Future of Rosetta comet explorer hinges on money

Posted: May 18, 2003

Questions concerning the future of Europe's Rosetta comet probe are slowly being answered, but perhaps the biggest question of all -- that of funding -- is still left open after a high-level meeting last week.

An artist's concept of the Rosetta spacecraft and its tiny lander. Credit: Astrium
Officials last week confirmed plans to launch Rosetta in February 2004 to comet Churyumov-Gerasimenko aboard an Ariane 5G+ rocket at the meeting of the ESA science program committee.

The Ariane 5 flight will feature the first operational use of two burns of the storable propellant upper stage separated by an hour-long coast period.

For the past few months, the Hubble Space Telescope and the European Southern Observatory on Earth have studied Churyumov-Gerasimenko and determined it to be safe to land on, and that it presented a plausible mission scenario.

Rosetta was delayed from January after an upgraded version of the Ariane 5 booster failed to orbit its satellite payloads last December. Although the comet craft would fly on a different version of the heavy-lift rocket, ESA and Arianespace opted to postpone the Rosetta mission to fully verify the flightworthy status of all Ariane 5 configurations in the wake of the failure investigation earlier this year.

Rocket troubles with the Ariane 5 delayed Rosetta from its planned January 2003 launch. Photo: ESA/CNES/Arianespace
Rosetta only had several weeks to get off the ground due to strict orbital mechanics laws that govern the trajectory of the probe to its initial target -- comet Wirtanen.

Engineers and scientists then began a search for new options to allow Rosetta to complete its mission. Several baseline plans were formulated, and managers made the final selection last week at the regularly scheduled committee meeting.

Overall, officials told Spaceflight Now, the one-year delay is expected to add about $80 million more to the $1 billion cost of the Rosetta project for storage of the spacecraft, workforce commitments, and replanning of the revised mission.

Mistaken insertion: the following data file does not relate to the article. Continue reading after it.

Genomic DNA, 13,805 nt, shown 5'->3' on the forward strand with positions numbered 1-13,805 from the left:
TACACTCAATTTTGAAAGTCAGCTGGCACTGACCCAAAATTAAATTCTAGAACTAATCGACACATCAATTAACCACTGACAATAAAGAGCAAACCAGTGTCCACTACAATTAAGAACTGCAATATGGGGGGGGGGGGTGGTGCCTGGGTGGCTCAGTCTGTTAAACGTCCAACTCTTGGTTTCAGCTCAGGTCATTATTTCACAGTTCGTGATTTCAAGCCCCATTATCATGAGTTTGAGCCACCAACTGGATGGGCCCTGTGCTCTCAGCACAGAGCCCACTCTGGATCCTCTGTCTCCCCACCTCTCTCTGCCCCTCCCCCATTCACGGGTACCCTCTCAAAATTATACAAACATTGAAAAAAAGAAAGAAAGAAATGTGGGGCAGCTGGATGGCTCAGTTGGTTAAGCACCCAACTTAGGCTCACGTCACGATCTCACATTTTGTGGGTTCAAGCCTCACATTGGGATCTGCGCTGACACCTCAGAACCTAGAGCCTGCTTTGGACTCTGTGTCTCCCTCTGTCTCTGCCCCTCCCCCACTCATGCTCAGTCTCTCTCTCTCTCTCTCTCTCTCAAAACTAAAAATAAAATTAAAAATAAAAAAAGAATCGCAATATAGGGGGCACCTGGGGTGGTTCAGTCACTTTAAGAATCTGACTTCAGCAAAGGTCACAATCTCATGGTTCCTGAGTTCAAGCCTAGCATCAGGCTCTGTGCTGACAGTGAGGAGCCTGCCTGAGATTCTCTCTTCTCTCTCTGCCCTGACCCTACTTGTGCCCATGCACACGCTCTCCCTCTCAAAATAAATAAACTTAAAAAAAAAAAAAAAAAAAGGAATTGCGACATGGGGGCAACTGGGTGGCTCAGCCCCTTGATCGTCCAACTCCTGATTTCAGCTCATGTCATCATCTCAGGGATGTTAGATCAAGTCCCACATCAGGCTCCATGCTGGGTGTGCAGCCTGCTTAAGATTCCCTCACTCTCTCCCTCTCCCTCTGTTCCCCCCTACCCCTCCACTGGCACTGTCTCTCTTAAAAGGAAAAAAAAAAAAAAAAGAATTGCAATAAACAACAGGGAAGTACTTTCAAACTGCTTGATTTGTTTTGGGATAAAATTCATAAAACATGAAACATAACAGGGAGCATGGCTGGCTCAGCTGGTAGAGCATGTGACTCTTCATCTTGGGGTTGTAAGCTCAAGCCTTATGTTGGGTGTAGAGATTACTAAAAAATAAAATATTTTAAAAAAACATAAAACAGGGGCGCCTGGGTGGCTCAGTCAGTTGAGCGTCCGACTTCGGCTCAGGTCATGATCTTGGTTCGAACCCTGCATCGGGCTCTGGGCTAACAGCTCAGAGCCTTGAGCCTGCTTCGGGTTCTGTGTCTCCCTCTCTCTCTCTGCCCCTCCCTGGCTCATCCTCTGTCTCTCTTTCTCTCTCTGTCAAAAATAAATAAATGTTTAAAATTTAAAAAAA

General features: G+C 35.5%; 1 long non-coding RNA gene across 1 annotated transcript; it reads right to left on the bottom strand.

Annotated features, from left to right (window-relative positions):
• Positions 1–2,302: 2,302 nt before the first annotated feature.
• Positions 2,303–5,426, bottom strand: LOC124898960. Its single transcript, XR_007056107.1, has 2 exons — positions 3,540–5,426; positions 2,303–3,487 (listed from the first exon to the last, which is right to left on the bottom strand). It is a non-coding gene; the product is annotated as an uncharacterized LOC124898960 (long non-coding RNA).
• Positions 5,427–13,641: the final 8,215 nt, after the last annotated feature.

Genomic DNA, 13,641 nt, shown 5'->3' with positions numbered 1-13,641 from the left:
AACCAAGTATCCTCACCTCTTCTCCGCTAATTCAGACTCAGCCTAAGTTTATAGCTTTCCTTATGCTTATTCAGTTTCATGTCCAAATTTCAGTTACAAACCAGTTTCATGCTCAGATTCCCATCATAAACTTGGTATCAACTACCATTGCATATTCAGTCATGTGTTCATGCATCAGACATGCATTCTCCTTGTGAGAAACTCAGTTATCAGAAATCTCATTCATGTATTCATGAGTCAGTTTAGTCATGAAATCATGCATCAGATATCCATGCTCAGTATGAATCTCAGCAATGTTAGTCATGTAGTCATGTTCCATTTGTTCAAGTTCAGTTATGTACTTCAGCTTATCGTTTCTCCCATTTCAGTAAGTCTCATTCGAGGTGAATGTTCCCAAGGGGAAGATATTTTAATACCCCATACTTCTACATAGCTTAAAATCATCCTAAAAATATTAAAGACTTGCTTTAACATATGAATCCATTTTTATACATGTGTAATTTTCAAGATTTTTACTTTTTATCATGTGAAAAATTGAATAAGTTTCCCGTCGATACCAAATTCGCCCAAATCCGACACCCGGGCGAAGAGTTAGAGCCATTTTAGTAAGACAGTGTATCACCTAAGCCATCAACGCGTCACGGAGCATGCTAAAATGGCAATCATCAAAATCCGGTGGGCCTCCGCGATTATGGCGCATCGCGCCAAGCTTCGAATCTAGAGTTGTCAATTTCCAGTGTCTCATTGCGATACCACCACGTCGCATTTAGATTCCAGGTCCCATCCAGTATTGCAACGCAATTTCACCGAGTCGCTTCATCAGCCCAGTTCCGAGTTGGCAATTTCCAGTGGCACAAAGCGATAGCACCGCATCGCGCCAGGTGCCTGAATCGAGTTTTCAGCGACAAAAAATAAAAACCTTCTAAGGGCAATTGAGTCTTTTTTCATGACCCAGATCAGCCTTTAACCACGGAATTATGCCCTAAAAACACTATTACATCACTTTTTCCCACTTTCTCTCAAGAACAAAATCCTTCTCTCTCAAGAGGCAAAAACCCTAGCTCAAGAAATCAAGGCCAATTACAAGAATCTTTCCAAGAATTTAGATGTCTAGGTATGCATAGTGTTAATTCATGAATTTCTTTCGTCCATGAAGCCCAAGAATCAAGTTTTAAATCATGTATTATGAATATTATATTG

Rosetta during its initial launch campaign at the Ariane launch site in South America. Photo: ESA/CNES/Arianespace
That additional cost is rigid and senior management does not expect it to change, an ESA spokesperson said on behalf of Rosetta program manager John Ellwood. "The project has been working on the cost definition during the last months and now has a very detailed assessment."

The ESA science program has a strict annual budget ceiling of about $430 million to spread around to a number of projects and missions both in development and in operation. "For the next two years it is already allocated for on-going programs with little contingency. Obviously, Rosetta needs most of its extra funding during the next two years."

In addition to the financial needs of Rosetta in the near-term timeframe, science program director David Southwood also has to juggle budgetary problems with the Herschel and Planck space telescopes. Both missions are experiencing cost overruns which further cloud the funding of Rosetta and other future projects in development.

The science program has since turned over the issue to a finance committee that is due to meet first this week to address the issue. Meanwhile, plans to launch Rosetta 9 months from now are "obviously dependent on the financial problem being sorted out," a spokesperson said.

An Ariane 5 rocket could launch Rosetta in February 2004. Photo: ESA/CNES/Arianespace
"ESA is committed to keeping all other approved projects on schedule. However, (we) will have to re-address the overall program once the present short term problems are resolved."

An ESA ministerial meeting May 27 could also play a role in the decision to earmark funds to save Rosetta, but the ESA administrative and finance committee this week will be first to deal with the issue.

Unless ESA can come up with funding to pay off the price of the delay, the space agency may be forced to scrap the Rosetta project altogether. Potential sources of money are unknown, but extensive reviews of all possibilities are sure to be occurring in the coming weeks with a crucial committee meeting and an ESA Council ministerial summit before the end of May.

Rosetta's mission will be the first to orbit a comet nucleus and will release a small lander to make the first controlled touchdown on the surface of a comet. Its complex suite of science instruments will take images and gather data on the environment around the nucleus and in the coma.